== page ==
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Masked, Gun-Toting Troops Hit Streets Of Ukraine's Separatist-Held Luhansk


Local television showed masked, rifle-toting men in camouflage.
Local television showed masked, rifle-toting men in camouflage.

Armed men in unmarked uniforms have taken up positions in the center of Luhansk in what appears to be part of a power struggle among the Russia-backed separatists who control the city in eastern Ukraine.

The region's separatist leader, Igor Plotnitsky, said the display of force by the masked, rifle-toting men in camouflage was a revolt by supporters of a fired police chief.

The independent Russian newspaper Novaya Gazeta said they were blocking administrative buildings in the provincial capital:

The masked armed men began to deploy in Luhansk after Plotnitsky fired the region's police chief, Igor Kornet, on November 20.

Hours later, Plotnitsky suggested that Kornet's allies were whipping up tension and had put uniformed men into the streets.

"I can say with confidence that the attempts by certain people to stay in power by destabilizing the situation...are futile, and in the very near future will be neutralized," Plotnitsky said in a statement.

The development did not appear to be in direct connection to the conflict between the separatists and Ukraine's government, but President Petro Poroshenko called a meeting of his National Security and Defense Council late on November 21.

"The Ukrainian armed forces are ready for all developments to ensure the safety of civilians," Poroshenko said in a statement.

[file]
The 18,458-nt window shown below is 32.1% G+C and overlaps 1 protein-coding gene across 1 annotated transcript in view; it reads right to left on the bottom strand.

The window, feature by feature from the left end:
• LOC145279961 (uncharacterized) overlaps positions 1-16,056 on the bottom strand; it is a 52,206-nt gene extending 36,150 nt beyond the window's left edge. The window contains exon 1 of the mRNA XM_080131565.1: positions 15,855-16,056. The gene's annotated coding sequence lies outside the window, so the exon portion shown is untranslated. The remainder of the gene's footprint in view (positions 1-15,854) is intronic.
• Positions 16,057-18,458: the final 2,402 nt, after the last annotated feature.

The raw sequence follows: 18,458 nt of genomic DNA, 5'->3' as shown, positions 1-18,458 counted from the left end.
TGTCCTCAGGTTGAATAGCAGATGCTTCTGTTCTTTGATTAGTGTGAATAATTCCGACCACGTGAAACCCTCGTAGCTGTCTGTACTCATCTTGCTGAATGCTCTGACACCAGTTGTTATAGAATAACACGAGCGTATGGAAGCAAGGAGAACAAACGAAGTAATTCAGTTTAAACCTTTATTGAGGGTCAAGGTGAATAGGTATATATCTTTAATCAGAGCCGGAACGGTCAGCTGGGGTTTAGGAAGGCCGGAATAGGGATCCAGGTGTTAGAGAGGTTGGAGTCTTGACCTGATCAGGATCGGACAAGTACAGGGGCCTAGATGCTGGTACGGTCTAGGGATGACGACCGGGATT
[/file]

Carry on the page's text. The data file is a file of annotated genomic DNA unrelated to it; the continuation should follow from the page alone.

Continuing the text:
The Organization for Security and Cooperation in Europe, which monitors the implementation of a much-violated cease-fire agreement with Ukraine, said on November 21 it had observed military-style vehicles and armed men in central Luhansk.

Parts of the Luhansk and Donetsk regions are held by Russia-backed separatists whose war against Kyiv's forces has killed more than 10,000 people since April 2014, when it erupted after Moscow fomented unrest following the ouster of Russia-friendly Ukrainian President Viktor Yanukovych.

In a statement posted on the Internet before Plotnitsky's statement, Kornet dismissed what he called "rumors about my dismissal" and said that the situation in what the separatists call the Luhansk People's Republic was "under the full control of forces of the law enforcement structures."

In the statement, Kornet claimed that police had "thwarted the activity of a Ukrainian sabotage-and-espionage group" that he said tried to enter the separatist-held territory overnight to carry out "sabotage and terrorist acts." He said that several people were detained and that police forces were "looking for other members of the group and their accomplices."

Kornet said that a probe had been opened against the director of the Luhansk television and radio company, Anastasia Shurkayeva, on suspicion of cooperation with Ukrainian intelligence. He also said that investigations had been opened into the chief of Plotnitsky's administration, Irina Teitsman, and the chief of the police unit responsible for security for members of the separatists' de facto government, Yevgeny Seliverstov, on suspicion of involvement in an alleged attempt to seize power in September 2016.

Kornet said that Plotnitsky gave the order to launch the investigations, but there was no immediate word from Plotnitsky himself.

With reporting by Novaya Gazeta, Reuters, and Meduza
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